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Trends Cell Biol. 2005 Aug;15(8):442-51.

Aneuploidy: a matter of bad connections.

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Department of Biology, University of North Carolina at Chapel Hill, 607 Fordham Hall, Chapel Hill, NC 27599, USA.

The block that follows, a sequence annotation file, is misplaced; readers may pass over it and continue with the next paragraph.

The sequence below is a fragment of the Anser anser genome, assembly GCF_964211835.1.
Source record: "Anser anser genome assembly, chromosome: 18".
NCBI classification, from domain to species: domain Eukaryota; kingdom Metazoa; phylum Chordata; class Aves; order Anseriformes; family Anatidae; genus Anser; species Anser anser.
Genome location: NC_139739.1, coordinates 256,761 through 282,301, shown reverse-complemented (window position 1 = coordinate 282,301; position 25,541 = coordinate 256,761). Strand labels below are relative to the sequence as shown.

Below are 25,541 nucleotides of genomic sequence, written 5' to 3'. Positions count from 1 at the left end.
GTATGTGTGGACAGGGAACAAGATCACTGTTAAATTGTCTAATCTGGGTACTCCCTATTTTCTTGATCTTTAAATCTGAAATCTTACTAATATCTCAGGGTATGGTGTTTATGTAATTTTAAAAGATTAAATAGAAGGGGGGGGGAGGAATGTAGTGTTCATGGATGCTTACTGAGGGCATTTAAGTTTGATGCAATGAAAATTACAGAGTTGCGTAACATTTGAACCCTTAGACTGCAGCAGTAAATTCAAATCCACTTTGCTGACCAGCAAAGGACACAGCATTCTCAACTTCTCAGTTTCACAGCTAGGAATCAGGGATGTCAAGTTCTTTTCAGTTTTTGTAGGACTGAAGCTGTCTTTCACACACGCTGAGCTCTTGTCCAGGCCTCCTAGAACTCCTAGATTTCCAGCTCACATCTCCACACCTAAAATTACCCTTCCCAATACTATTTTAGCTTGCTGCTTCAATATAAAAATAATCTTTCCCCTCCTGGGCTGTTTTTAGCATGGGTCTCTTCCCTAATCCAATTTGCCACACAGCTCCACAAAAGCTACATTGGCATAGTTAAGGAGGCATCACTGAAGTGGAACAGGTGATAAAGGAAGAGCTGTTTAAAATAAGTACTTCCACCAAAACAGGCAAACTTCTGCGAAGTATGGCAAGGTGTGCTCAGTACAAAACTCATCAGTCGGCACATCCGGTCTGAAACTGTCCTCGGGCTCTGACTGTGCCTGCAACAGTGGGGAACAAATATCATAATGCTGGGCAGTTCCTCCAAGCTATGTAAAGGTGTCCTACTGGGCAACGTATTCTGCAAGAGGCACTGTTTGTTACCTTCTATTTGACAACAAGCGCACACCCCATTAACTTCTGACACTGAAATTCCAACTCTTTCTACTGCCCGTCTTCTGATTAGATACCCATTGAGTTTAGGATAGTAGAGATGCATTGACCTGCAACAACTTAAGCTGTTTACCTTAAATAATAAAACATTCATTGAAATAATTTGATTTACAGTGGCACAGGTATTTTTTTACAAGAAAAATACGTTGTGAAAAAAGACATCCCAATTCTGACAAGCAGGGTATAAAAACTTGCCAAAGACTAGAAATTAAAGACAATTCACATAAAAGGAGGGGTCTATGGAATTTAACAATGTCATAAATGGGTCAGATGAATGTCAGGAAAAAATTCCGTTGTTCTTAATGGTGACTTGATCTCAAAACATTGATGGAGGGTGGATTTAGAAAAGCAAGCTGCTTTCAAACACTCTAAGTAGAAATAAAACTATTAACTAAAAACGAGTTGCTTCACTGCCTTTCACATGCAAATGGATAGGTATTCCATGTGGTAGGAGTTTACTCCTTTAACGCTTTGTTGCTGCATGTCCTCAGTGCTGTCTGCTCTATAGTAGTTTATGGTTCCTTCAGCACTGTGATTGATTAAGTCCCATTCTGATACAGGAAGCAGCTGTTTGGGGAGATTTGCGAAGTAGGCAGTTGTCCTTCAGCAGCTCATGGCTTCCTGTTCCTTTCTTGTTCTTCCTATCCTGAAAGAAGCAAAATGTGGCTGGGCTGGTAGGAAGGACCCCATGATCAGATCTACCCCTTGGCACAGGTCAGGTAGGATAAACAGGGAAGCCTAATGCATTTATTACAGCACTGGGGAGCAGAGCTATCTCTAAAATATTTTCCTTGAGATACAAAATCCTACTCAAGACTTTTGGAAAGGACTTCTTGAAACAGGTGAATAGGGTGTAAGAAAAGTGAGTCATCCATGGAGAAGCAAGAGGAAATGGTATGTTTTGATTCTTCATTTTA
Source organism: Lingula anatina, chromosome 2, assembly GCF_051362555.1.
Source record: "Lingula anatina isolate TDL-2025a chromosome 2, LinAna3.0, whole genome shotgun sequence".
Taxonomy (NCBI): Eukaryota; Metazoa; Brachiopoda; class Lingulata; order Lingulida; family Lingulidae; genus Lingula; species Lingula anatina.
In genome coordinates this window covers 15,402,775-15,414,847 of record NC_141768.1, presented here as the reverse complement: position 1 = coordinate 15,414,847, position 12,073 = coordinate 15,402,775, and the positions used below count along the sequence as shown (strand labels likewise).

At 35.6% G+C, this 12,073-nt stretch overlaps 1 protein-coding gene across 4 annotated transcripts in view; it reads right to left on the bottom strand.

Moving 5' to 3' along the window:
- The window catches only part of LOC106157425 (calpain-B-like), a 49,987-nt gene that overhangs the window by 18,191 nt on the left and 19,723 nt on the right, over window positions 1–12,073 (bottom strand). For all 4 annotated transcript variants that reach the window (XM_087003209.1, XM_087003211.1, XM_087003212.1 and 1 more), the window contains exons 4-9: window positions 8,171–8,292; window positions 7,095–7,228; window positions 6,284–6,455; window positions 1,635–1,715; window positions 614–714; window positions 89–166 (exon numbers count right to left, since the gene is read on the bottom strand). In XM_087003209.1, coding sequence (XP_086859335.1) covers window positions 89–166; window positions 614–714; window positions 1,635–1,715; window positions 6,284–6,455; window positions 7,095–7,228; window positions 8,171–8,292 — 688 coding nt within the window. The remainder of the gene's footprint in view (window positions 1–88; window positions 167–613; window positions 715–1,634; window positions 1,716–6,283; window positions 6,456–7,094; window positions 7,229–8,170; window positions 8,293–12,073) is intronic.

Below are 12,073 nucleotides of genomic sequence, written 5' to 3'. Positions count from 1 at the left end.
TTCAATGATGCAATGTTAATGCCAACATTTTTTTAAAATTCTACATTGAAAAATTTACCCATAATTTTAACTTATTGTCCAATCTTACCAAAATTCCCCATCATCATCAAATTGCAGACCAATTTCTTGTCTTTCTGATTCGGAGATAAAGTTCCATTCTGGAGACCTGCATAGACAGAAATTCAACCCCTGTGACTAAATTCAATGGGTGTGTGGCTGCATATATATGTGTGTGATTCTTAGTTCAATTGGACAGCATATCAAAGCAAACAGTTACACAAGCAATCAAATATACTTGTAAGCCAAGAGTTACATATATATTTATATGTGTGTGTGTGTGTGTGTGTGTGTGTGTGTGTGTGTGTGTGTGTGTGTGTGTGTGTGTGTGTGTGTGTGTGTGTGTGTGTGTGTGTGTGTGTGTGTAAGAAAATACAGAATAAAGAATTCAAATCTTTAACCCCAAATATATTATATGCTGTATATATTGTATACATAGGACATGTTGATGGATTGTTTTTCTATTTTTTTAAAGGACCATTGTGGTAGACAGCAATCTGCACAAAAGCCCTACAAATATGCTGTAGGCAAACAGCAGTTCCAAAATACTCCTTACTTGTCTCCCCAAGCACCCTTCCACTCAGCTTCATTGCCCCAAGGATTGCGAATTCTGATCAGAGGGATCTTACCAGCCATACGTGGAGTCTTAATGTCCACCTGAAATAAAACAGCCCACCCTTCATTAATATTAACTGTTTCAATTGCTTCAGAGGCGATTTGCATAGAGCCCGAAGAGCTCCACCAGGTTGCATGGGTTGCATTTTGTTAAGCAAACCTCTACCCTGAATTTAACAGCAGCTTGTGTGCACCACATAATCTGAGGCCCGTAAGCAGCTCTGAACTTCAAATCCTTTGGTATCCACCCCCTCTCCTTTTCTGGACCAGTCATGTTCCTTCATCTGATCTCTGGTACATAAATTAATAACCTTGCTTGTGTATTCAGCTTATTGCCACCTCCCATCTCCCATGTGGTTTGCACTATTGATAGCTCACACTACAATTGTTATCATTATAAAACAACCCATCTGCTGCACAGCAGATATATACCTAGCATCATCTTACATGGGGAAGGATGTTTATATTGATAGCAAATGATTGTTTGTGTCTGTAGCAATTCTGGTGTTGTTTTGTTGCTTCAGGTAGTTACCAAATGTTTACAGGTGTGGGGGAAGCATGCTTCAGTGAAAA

Proper chromosome segregation is required to maintain the appropriate number of chromosomes from one cell generation to the next and to prevent aneuploidy, the condition in which a cell has gained or lost one or several chromosomes during cell division. Aneuploidy is a hallmark associated with birth defects and cancer, and is observed at relatively high frequencies in human somatic cells. Recent studies in mammalian tissue culture cells suggest that the persistence of kinetochore-microtubule misattachments through mitosis is a major cause of chromosome mis-segregation and aneuploidy. Furthermore, studies in mice and humans suggest that small changes in the expression, rather than complete inactivation, of genes encoding specific proteins might be associated with aneuploidy in living organisms. In this article (which is part of the Chromosome Segregation and Aneuploidy series), we survey the outcome of these studies, focusing on the importance of kinetochore misattachments in producing aneuploid cells.

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